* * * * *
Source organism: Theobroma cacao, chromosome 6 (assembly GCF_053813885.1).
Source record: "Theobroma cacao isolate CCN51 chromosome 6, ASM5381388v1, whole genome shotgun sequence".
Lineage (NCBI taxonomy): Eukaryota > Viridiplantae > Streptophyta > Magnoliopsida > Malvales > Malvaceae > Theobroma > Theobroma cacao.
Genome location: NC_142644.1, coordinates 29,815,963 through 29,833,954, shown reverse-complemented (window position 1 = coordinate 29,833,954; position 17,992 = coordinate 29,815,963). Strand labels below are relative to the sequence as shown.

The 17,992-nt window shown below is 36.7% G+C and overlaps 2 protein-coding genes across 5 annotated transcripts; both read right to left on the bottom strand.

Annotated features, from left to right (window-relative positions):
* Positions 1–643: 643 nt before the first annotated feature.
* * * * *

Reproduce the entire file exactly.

Source organism: Theobroma cacao, chromosome 6 (assembly GCF_053813885.1).
Source record: "Theobroma cacao isolate CCN51 chromosome 6, ASM5381388v1, whole genome shotgun sequence".
Lineage (NCBI taxonomy): Eukaryota > Viridiplantae > Streptophyta > Magnoliopsida > Malvales > Malvaceae > Theobroma > Theobroma cacao.
Genome location: NC_142644.1, coordinates 29,815,963 through 29,833,954, shown reverse-complemented (window position 1 = coordinate 29,833,954; position 17,992 = coordinate 29,815,963). Strand labels below are relative to the sequence as shown.

The 17,992-nt window shown below is 36.7% G+C and overlaps 2 protein-coding genes across 5 annotated transcripts; both read right to left on the bottom strand.

Annotated features, from left to right (window-relative positions):
* Positions 1–643: 643 nt before the first annotated feature.